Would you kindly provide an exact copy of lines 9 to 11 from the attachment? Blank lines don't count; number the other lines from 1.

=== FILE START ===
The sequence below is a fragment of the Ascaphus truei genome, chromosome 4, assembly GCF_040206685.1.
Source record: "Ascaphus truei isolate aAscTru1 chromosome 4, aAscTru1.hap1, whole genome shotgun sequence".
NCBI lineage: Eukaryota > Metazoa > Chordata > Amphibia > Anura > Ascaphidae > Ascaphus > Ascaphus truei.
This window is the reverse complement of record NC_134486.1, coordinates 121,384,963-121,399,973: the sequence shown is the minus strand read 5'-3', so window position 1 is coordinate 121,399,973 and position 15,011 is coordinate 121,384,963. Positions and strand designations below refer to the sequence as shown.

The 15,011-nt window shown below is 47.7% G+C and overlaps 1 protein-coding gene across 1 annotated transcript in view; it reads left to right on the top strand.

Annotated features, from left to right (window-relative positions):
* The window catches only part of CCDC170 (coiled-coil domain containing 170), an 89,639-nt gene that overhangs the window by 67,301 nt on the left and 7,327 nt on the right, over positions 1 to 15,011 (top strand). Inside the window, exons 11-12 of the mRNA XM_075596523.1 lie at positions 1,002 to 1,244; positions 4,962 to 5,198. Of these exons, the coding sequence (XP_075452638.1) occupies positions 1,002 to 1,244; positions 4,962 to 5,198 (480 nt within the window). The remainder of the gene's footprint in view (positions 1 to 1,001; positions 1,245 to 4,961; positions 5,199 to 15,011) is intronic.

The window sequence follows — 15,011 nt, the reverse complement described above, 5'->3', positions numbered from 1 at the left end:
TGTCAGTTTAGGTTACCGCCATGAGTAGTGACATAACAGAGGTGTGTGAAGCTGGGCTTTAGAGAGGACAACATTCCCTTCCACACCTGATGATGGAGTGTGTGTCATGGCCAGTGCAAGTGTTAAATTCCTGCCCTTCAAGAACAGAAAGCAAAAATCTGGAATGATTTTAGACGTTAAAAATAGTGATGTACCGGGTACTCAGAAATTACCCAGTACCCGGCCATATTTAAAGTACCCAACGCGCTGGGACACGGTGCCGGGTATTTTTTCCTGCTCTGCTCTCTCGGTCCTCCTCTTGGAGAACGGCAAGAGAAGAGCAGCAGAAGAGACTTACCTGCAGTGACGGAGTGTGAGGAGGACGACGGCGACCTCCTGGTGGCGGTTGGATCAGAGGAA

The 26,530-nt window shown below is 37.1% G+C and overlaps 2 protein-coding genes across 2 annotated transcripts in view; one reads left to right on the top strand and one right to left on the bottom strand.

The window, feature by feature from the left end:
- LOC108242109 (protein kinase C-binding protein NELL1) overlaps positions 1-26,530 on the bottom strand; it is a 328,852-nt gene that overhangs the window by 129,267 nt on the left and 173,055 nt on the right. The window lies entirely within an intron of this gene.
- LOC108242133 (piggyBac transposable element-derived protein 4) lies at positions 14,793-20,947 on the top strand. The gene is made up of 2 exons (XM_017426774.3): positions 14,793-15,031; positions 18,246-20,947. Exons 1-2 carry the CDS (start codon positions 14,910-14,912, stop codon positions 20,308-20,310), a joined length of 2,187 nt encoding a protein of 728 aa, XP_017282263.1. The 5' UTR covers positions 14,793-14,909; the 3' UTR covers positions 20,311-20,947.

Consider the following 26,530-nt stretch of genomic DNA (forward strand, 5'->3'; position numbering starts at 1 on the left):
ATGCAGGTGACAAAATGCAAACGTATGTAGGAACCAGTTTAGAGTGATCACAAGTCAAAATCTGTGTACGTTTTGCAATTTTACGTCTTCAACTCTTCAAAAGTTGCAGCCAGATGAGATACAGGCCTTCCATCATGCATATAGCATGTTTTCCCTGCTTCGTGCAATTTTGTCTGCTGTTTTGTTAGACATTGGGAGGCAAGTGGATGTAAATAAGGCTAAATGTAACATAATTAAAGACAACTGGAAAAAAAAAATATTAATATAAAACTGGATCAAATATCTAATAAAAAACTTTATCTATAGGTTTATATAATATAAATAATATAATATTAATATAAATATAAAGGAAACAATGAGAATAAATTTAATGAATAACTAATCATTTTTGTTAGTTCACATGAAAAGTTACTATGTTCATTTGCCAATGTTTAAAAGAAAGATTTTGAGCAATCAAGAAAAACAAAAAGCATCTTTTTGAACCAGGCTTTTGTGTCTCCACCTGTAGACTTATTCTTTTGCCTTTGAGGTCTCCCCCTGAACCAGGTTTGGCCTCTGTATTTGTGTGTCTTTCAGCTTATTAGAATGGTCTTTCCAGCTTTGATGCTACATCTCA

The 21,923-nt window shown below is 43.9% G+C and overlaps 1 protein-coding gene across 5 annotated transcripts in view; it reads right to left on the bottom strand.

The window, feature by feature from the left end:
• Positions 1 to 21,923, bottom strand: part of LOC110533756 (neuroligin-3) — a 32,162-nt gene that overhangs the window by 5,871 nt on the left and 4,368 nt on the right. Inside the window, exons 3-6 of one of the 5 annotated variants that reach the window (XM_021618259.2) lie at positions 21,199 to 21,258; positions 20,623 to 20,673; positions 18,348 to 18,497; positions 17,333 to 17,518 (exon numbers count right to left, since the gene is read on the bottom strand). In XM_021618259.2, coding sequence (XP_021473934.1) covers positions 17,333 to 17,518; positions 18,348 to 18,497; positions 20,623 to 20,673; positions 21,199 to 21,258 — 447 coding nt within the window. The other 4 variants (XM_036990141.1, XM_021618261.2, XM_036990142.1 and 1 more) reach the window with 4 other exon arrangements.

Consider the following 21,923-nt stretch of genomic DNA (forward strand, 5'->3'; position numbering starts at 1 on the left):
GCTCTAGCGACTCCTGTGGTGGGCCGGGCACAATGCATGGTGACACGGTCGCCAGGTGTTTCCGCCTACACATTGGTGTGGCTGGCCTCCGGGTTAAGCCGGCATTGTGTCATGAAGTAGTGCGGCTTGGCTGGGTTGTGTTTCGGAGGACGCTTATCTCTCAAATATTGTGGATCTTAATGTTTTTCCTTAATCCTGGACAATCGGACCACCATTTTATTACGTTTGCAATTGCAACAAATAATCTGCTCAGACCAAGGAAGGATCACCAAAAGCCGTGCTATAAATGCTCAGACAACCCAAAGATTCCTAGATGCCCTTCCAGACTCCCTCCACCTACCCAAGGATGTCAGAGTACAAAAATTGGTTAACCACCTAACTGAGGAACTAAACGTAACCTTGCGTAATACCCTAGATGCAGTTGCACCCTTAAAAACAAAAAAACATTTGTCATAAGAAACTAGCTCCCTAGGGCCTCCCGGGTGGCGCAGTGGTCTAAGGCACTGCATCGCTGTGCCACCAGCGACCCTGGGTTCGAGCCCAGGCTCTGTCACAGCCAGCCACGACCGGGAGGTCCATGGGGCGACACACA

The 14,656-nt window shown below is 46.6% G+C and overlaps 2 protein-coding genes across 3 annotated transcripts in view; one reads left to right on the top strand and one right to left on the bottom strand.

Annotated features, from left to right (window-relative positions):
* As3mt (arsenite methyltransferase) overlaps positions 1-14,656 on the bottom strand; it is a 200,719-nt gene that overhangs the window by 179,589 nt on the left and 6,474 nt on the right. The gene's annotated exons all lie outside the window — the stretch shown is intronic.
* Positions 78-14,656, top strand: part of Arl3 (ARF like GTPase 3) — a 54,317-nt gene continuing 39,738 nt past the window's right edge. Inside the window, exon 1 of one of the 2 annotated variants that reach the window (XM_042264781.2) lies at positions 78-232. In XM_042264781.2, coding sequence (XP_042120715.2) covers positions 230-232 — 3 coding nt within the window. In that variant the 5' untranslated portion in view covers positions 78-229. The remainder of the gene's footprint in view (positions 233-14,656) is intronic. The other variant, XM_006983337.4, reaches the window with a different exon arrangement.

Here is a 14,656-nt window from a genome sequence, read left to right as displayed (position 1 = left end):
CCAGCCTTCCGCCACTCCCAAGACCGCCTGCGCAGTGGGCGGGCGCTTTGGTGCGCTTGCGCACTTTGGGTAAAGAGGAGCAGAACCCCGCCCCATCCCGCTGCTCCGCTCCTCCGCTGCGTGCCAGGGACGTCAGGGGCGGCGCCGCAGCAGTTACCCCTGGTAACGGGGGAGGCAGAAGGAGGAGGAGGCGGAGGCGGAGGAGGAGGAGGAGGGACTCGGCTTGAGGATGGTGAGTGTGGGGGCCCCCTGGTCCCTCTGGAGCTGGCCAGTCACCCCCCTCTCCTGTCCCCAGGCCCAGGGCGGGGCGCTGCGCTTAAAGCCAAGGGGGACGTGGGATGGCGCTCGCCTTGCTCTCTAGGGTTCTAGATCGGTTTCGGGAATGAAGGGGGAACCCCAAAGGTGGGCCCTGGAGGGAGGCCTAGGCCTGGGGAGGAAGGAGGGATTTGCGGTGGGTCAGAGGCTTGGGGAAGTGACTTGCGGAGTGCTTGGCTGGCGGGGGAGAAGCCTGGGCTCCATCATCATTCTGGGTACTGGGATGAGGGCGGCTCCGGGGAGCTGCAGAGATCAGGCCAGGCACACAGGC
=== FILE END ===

TGTCAGTTTAGGTTACCGCCATGAGTAGTGACATAACAGAGGTGTGTGAAGCTGGGCTTTAGAGAGGACAACATTCCCTTCCACACCTGATGATGGAGTGTGTGTCATGGCCAGTGCAAGTGTTAAATTCCTGCCCTTCAAGAACAGAAAGCAAAAATCTGGAATGATTTTAGACGTTAAAAATAGTGATGTACCGGGTACTCAGAAATTACCCAGTACCCGGCCATATTTAAAGTACCCAACGCGCTGGGACACGGTGCCGGGTATTTTTTCCTGCTCTGCTCTCTCGGTCCTCCTCTTGGAGAACGGCAAGAGAAGAGCAGCAGAAGAGACTTACCTGCAGTGACGGAGTGTGAGGAGGACGACGGCGACCTCCTGGTGGCGGTTGGATCAGAGGAA

The 26,530-nt window shown below is 37.1% G+C and overlaps 2 protein-coding genes across 2 annotated transcripts in view; one reads left to right on the top strand and one right to left on the bottom strand.

The window, feature by feature from the left end: